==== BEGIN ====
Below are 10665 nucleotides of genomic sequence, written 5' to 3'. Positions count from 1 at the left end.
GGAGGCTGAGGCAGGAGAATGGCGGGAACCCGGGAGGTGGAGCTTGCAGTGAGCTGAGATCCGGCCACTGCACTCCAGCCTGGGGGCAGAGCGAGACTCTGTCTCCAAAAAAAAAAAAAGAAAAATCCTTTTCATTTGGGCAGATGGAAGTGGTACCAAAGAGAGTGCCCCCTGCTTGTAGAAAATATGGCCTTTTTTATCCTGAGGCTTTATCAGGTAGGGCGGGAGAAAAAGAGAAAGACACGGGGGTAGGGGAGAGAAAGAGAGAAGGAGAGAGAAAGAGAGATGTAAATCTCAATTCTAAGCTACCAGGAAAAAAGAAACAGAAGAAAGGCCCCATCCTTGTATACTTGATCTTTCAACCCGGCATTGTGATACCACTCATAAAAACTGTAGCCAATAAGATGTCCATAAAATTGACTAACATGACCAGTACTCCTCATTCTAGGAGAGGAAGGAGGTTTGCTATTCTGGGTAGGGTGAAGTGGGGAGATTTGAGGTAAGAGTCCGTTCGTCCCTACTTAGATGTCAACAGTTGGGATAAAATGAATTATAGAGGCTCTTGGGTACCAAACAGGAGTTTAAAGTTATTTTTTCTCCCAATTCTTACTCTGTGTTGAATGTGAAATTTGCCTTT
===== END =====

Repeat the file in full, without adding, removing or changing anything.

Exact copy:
Below are 10665 nucleotides of genomic sequence, written 5' to 3'. Positions count from 1 at the left end.
GGAGGCTGAGGCAGGAGAATGGCGGGAACCCGGGAGGTGGAGCTTGCAGTGAGCTGAGATCCGGCCACTGCACTCCAGCCTGGGGGCAGAGCGAGACTCTGTCTCCAAAAAAAAAAAAAGAAAAATCCTTTTCATTTGGGCAGATGGAAGTGGTACCAAAGAGAGTGCCCCCTGCTTGTAGAAAATATGGCCTTTTTTATCCTGAGGCTTTATCAGGTAGGGCGGGAGAAAAAGAGAAAGACACGGGGGTAGGGGAGAGAAAGAGAGAAGGAGAGAGAAAGAGAGATGTAAATCTCAATTCTAAGCTACCAGGAAAAAAGAAACAGAAGAAAGGCCCCATCCTTGTATACTTGATCTTTCAACCCGGCATTGTGATACCACTCATAAAAACTGTAGCCAATAAGATGTCCATAAAATTGACTAACATGACCAGTACTCCTCATTCTAGGAGAGGAAGGAGGTTTGCTATTCTGGGTAGGGTGAAGTGGGGAGATTTGAGGTAAGAGTCCGTTCGTCCCTACTTAGATGTCAACAGTTGGGATAAAATGAATTATAGAGGCTCTTGGGTACCAAACAGGAGTTTAAAGTTATTTTTTCTCCCAATTCTTACTCTGTGTTGAATGTGAAATTTGCCTTT